Thom Yorke reaches inward.
Story and Photos by Tony BonyataAlthough the temperatures threatened to hit a hundred last Wednesday in Chicago, it could have been 30 degrees cooler and still logged in as one of the hottest evenings this city has seen in years, when rock music's latest glimmer of hope, Radiohead graced the stage at Hutchinson Field on the city's lakefront.
As the field's inaugural concert, Radiohead and their legions of young, laid-back fans - pushing the 25,000 mark - helped the park pass the test as one of the city's future premier concert venues. Not only was Chicago's magnificent cityscape the perfect backdrop for this concert setting, but the sound was impeccable, as if two large headphones were comfortably slipped over the park and neatly turned to 'eleven.'
With a cool lake breeze that helped temper the sweltering heat, Radiohead took to the enormous stage devoid of cliché treatments, except for two large video screens flanking each side, that featured artfully directed shots of the band throughout the evening. They immediately proceeded to put the city in a squirming headlock with their pandemonium of dissonance on the opening number "The National Anthem," from their album Kid A. As lead singer Thom Yorke, slackly clad in bland T-shirt and pants with unkempt red facial stubble, jerked and convulsed without saying a word, the hypnotic rock rhythms combined with electro-blurts and avant garde jazz musings proved the perfect intro to a perfect show.
Yorke, along with guitarist and 'keeper of the box' Jonny Greenwood, rhythm guitarist Ed O'Brien, bassist Colin Greenwood and drummer Phil Selway glided through 25 songs that touched on all five of their albums, which have seen them grow from young Brit-popsters to modern day art-rockers, before finally settling into their current residency as musical groundbreakers willing to pitch their rock text books out the window and forge headfirst into uncharted territories.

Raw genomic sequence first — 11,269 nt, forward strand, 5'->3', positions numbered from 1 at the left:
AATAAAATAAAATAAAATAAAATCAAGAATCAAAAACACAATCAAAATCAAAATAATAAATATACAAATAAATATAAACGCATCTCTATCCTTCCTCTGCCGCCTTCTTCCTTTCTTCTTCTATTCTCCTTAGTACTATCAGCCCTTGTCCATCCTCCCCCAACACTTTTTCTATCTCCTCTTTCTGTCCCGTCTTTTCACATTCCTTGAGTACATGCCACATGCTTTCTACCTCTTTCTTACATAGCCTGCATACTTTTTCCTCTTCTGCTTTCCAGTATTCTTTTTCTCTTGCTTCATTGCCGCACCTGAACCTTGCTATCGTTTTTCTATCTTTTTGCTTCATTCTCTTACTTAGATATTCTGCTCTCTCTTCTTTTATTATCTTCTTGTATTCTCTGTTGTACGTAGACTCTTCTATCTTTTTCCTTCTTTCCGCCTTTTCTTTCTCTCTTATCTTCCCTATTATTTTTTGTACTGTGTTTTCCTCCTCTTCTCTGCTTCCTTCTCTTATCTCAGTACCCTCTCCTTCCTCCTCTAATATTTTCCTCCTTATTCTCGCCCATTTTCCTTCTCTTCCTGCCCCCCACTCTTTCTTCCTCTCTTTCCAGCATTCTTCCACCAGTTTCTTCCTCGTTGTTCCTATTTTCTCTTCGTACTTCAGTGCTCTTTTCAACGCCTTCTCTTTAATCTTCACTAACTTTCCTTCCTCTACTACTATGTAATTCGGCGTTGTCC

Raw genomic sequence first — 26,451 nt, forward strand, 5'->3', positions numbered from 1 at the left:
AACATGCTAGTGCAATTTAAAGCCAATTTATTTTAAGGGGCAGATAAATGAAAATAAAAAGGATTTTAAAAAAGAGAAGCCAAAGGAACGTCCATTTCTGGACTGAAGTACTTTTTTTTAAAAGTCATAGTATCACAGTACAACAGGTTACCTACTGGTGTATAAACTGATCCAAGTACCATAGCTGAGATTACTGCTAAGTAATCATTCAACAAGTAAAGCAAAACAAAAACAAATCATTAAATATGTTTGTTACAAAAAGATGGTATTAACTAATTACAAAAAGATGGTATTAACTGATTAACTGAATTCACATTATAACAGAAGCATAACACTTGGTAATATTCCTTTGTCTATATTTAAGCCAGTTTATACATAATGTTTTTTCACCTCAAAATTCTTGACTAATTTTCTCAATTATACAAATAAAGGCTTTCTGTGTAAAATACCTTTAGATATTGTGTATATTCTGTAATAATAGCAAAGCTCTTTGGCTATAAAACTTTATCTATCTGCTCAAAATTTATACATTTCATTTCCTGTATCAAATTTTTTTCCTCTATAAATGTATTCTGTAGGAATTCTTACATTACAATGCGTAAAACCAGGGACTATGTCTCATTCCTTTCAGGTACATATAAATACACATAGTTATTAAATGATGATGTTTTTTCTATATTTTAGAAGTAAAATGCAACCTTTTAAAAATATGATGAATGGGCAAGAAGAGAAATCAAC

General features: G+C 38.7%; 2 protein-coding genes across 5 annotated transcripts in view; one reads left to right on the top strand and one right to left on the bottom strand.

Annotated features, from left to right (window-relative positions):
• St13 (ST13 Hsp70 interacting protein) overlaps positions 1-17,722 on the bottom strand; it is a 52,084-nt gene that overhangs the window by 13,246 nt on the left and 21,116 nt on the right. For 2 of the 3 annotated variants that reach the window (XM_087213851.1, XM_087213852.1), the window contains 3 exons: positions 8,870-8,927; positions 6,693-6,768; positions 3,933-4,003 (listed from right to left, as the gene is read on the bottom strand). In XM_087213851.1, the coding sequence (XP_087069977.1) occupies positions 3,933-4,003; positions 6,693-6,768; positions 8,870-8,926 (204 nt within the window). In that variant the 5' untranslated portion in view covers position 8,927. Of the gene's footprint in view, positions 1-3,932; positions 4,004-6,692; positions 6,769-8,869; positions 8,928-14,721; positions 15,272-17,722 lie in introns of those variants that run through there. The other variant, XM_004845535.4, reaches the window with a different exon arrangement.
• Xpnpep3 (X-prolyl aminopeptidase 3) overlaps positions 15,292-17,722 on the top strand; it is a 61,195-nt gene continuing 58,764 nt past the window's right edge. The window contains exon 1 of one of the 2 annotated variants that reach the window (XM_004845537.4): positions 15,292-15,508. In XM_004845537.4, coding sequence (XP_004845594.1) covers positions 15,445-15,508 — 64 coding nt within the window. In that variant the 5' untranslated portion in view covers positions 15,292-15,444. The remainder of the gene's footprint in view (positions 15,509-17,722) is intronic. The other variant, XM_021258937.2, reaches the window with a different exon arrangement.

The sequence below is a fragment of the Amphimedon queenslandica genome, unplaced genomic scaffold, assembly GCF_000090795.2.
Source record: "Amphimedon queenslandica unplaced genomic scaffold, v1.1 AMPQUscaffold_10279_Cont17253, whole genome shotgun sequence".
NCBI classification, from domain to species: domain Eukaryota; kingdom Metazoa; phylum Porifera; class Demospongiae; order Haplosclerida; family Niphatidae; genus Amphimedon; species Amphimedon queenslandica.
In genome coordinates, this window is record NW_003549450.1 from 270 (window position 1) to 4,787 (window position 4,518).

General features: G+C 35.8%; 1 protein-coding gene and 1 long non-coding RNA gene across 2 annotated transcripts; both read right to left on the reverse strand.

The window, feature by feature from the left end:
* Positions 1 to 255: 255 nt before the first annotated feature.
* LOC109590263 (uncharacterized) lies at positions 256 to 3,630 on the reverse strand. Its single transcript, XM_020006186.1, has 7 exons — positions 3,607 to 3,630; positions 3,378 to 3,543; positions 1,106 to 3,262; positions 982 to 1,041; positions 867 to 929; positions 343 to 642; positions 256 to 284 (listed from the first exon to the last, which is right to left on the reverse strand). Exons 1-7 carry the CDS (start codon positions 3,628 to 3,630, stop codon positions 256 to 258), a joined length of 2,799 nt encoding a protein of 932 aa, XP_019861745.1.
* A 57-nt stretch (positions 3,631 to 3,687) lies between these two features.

While newer material such as "Packt Like Sardines In A Crushd Tin Box," with Colin's coagulating bass-line, "Everything In It's Right Place," with Yorke's ever ethereal vocals floating about, and the jangley "Knives Out" all were played with an almost clinical preciseness, the lads left enough room for human improvisation in their dynamics, as they tripped on a few toys left on the floor. One of the highlights of the evening was "Idioteque," where the amphetamine pumped beats taunted at Yorke's mortality - throwing him into uncontrollable spastic fits. Even with its grand wall of sound, this number had enough unidentifiable sounds crawling within the framework to make even uncle Eno comfortable enough to move in for a spell.
Gazing into the sky Yorke dedicated the lonesome "Pyramid Song" to the moon, before sitting at a piano with his back to the crowd as a fisheye lens projected his sly facial gestures to the audience on the video screens.
But fans of their older material weren't forgotten as Jonny put down his electro-gadgets long enough to send his guitar shrapnel flying every which way on the pounding 'My Iron Lung," as well as the epic "Paranoid Android," which even though had to be restarted after Yorke flubbed the words, turned out beautifully as his haunting voice climbed towards the skies. They also covered some of their most vulnerable, fragile works such as "No Surprise," featuring Jonny on a rudimentary yet quite effective xylophone, "Fake Plastic Trees," and the unreleased "True Love Waits," a song that Yorke performed alone on acoustic guitar, explaining that it was "something we've been kicking around since OK Computer, and we still don't know what to do with it." And for the faithful they also managed to pull out a majestic take on "Lucky" and "Street Spirit" during their 8 song encore.
Hallucinatory without side effects, rejuvenating and thought-provoking without pretension, Chicago got a brief glimpse of the future, and it's name was Radiohead.
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